We put on our Irish and headed to the Festival. We always go on opening night because you can get in free if you are through the gates of Fair Park before 7 pm. This particular evening was COLD! Cold and dark – night falls by 6:30 in early March, and we strolled shivering through the gate into an explosion of music.
Sometimes when we go to an entertaining event we just have empty pockets and make it clear upfront that we won’t be buying anything, which helps a little as you pass booth after tempting booth of food and fun. Lean times are good times, too.
Which can make the fat times all the sweeter… James started the evening announcing that he had gotten plenty of coupons, and probably everyone could enjoy a treat this year. Woo-hoo!
The children started out in the bouncehouse to get their blood moving while their chilly parents watched from without.
One of the best things about the Irish Festival is that everyone brings their dogs. This was Lily’s first time in a place with so many dogs and humans, as evidenced by her paroxysms of excitement as the night wore on. James kept her on a tight leash.
Several dog societies have booths there, including the Irish Wolfhound and Irish Setter. The Wolfhounds are lovely, enormous dogs with curly wooly fur perfect for burying your hands in. You cannot imagine Lily’s ferocious joy when faced with a dog three times her own size! Her wriggling prevented pictures – Helen was similarly thrilled but less wriggly.
The first band we sat down to was a tight-knit group of enthusiastic lads playing WILD reels and jigs. They had Uilleann pipes (the small bagpipe-looking thing), and the fiddler and guitarist sounded born to play together.
Towards the end of a really driving song, they all stood up on their chairs – while playing! – and whaled out the last stanzas of the song, many of them thumping away with their feet even as they played. Such energy! Music like gasps of life.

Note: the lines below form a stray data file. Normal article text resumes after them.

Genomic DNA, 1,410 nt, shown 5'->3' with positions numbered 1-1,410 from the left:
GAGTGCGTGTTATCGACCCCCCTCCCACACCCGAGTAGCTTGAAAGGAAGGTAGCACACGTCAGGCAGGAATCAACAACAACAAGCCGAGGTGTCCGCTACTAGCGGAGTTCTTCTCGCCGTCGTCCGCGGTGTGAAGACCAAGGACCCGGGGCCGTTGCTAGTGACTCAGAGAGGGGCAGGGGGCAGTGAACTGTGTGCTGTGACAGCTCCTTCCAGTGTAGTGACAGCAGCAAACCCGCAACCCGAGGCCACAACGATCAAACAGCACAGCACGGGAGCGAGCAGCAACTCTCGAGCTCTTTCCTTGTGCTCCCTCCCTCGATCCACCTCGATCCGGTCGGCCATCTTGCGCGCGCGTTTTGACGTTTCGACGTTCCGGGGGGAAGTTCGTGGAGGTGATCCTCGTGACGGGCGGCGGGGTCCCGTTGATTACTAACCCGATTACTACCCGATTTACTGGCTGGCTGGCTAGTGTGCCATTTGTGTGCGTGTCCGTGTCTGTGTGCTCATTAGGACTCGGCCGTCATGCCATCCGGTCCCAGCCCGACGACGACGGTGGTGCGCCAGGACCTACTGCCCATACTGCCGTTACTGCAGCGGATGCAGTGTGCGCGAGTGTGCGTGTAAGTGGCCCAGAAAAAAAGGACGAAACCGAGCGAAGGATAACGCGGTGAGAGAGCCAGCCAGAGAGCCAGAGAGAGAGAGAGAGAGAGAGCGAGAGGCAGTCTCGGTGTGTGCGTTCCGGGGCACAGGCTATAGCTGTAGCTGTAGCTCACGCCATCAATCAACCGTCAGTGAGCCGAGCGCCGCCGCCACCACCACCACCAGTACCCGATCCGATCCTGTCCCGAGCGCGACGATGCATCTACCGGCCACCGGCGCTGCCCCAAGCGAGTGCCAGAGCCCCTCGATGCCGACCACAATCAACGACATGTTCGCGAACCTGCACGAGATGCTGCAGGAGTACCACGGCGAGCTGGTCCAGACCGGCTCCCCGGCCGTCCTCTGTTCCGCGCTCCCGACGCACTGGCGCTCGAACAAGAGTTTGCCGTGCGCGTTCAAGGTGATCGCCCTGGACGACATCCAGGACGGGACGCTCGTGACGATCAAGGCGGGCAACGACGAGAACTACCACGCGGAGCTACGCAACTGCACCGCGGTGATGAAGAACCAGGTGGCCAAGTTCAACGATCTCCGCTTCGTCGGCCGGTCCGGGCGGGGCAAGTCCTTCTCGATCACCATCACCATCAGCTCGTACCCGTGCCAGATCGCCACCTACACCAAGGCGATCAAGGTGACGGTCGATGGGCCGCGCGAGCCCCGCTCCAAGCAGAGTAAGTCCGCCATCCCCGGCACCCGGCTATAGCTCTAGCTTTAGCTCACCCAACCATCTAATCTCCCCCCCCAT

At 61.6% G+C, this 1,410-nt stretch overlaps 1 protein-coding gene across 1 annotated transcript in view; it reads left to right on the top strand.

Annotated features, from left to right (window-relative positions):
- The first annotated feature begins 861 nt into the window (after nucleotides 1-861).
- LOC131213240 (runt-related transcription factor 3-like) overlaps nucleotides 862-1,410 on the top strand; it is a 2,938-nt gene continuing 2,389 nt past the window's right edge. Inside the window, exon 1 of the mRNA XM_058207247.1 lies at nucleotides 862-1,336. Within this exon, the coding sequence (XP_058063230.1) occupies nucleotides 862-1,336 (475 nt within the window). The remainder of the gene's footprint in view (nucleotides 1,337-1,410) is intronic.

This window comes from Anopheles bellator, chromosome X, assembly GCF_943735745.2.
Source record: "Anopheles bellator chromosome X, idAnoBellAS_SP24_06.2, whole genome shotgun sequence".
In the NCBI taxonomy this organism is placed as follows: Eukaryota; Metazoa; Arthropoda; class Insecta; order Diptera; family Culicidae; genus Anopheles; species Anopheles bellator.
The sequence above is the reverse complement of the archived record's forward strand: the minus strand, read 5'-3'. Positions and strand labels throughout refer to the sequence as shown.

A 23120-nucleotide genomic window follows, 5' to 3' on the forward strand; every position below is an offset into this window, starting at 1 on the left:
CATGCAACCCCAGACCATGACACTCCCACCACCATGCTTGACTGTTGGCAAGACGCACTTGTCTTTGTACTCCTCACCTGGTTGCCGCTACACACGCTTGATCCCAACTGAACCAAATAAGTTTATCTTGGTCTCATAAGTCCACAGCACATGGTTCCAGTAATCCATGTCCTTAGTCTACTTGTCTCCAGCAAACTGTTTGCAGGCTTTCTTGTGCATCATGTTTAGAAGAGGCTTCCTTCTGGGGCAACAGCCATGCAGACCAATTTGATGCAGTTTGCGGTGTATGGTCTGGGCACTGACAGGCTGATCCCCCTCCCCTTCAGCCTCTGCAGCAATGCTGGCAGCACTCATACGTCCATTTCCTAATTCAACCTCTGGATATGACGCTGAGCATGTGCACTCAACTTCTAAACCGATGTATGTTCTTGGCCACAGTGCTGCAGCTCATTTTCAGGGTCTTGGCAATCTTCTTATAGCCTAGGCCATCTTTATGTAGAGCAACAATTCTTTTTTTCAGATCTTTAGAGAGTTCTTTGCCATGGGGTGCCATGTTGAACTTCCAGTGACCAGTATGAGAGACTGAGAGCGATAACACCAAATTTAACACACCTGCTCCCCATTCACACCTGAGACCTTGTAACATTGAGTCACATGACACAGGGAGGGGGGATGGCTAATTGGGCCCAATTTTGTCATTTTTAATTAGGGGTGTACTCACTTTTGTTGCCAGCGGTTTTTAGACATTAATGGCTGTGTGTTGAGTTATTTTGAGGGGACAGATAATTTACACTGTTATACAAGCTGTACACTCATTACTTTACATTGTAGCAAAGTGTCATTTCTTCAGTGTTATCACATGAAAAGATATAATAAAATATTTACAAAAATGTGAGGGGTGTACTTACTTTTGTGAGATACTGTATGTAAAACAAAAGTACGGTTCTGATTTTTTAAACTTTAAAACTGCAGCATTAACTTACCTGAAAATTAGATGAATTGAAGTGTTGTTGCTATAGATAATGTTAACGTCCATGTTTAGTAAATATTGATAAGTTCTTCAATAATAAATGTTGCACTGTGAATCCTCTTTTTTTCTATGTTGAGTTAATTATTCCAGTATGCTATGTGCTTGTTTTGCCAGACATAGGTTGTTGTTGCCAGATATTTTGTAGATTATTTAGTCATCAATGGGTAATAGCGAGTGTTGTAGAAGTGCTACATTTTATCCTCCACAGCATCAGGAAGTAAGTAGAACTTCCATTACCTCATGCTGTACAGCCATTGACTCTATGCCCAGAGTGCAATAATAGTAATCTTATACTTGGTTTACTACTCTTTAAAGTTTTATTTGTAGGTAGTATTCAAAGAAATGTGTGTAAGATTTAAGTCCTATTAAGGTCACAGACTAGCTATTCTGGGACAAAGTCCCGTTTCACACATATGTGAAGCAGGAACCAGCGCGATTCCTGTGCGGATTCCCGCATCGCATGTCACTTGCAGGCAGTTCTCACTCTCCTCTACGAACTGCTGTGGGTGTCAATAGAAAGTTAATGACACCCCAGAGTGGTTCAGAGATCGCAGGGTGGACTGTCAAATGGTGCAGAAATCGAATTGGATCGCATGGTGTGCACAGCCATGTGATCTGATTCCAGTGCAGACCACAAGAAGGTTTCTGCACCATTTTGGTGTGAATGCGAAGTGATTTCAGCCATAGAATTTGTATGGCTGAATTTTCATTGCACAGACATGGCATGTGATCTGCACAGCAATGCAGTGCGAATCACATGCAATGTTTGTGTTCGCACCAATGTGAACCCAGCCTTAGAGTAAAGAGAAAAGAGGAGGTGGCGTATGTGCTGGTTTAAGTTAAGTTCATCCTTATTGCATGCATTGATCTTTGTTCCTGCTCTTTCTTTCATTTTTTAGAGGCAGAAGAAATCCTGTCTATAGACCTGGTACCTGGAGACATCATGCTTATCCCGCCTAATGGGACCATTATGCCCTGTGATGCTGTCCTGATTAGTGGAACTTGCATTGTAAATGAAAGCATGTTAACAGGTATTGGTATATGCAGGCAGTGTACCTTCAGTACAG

There were more generous Daddy treats between songs! (Not pictured are the parents with Guiness in hand.)
Other bands crooned and piped and fiddled as we walked through the buildings. Inside the twin buildings that house all of the cars during the State Fair are alternating small stages which hold rotating musical groups, and lines of booths and vendors. So you walk, look, listen, and buy.
Each of the girls was allowed to choose a trinket and they found heart-shaped necklaces in pink crystal and amber. Corrie said she was getting a heart for remembering Lu. (Notice the handsome man in the attractive Irish hat that his wife made him buy behind them.)
So it was a good festival. (Amos was transformed by his wooden sword into a terrifying Celtic warrior, obviously.)
It was hard to go: all the way up until the end of the day I was despondantly unable to make up my mind about whether or not we should. Sometimes you just feel too sad to listen to happy music. Last year we attended while Lu was at home with Aunt Jenn, and we didn’t know how close she was to the end of her life with us. The mix of life and death is so intense and hard sometimes you just want to avoid it altogether. If avoiding doing things keeps you closer to numb, then simple, uneventful stretches of time can give you space for grief and healing to mirror life and death.
But I think in the end we were glad we went. It helped to acknowledge to each other that we were sad and we missed her. When you respect your feelings and put them in the open it kind of gives you permission to feel other things, too, and we could take honest pleasure in each other and the music. And the Irish are good at getting tears and laughter out of the same gig. Go Irish. – Katie